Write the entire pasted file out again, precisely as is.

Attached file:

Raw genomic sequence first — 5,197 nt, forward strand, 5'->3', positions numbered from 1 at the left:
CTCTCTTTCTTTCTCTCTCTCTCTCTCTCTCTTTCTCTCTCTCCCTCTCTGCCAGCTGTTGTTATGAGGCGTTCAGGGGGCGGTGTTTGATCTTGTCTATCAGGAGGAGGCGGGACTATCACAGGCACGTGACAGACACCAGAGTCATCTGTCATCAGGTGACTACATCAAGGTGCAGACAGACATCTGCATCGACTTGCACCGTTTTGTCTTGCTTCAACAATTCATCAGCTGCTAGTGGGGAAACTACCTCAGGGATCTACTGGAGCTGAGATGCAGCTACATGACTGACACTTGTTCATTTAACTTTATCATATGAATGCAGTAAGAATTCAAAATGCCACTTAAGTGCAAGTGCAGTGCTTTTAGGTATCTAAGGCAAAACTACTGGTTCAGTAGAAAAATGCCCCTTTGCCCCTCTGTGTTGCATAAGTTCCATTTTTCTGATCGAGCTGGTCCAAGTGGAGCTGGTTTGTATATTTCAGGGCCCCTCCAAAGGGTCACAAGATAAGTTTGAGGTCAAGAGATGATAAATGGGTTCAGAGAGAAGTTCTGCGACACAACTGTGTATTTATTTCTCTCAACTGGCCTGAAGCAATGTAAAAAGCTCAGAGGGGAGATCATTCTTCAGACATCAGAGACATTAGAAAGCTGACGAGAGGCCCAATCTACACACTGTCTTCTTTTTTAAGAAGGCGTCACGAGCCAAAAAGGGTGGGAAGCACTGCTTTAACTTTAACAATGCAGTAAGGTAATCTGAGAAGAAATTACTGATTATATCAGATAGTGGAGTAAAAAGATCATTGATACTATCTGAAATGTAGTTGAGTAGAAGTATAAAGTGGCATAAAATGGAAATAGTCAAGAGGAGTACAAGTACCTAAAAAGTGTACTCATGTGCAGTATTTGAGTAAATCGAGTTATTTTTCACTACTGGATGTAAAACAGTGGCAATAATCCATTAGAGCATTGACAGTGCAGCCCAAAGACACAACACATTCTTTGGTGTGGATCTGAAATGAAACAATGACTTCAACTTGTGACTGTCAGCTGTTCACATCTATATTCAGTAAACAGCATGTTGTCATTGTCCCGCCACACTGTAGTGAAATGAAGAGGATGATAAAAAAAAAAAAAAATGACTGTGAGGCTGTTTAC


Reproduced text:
Raw genomic sequence first — 5,197 nt, forward strand, 5'->3', positions numbered from 1 at the left:
CTCTCTTTCTTTCTCTCTCTCTCTCTCTCTCTTTCTCTCTCTCCCTCTCTGCCAGCTGTTGTTATGAGGCGTTCAGGGGGCGGTGTTTGATCTTGTCTATCAGGAGGAGGCGGGACTATCACAGGCACGTGACAGACACCAGAGTCATCTGTCATCAGGTGACTACATCAAGGTGCAGACAGACATCTGCATCGACTTGCACCGTTTTGTCTTGCTTCAACAATTCATCAGCTGCTAGTGGGGAAACTACCTCAGGGATCTACTGGAGCTGAGATGCAGCTACATGACTGACACTTGTTCATTTAACTTTATCATATGAATGCAGTAAGAATTCAAAATGCCACTTAAGTGCAAGTGCAGTGCTTTTAGGTATCTAAGGCAAAACTACTGGTTCAGTAGAAAAATGCCCCTTTGCCCCTCTGTGTTGCATAAGTTCCATTTTTCTGATCGAGCTGGTCCAAGTGGAGCTGGTTTGTATATTTCAGGGCCCCTCCAAAGGGTCACAAGATAAGTTTGAGGTCAAGAGATGATAAATGGGTTCAGAGAGAAGTTCTGCGACACAACTGTGTATTTATTTCTCTCAACTGGCCTGAAGCAATGTAAAAAGCTCAGAGGGGAGATCATTCTTCAGACATCAGAGACATTAGAAAGCTGACGAGAGGCCCAATCTACACACTGTCTTCTTTTTTAAGAAGGCGTCACGAGCCAAAAAGGGTGGGAAGCACTGCTTTAACTTTAACAATGCAGTAAGGTAATCTGAGAAGAAATTACTGATTATATCAGATAGTGGAGTAAAAAGATCATTGATACTATCTGAAATGTAGTTGAGTAGAAGTATAAAGTGGCATAAAATGGAAATAGTCAAGAGGAGTACAAGTACCTAAAAAGTGTACTCATGTGCAGTATTTGAGTAAATCGAGTTATTTTTCACTACTGGATGTAAAACAGTGGCAATAATCCATTAGAGCATTGACAGTGCAGCCCAAAGACACAACACATTCTTTGGTGTGGATCTGAAATGAAACAATGACTTCAACTTGTGACTGTCAGCTGTTCACATCTATATTCAGTAAACAGCATGTTGTCATTGTCCCGCCACACTGTAGTGAAATGAAGAGGATGATAAAAAAAAAAAAAAATGACTGTGAGGCTGTTTAC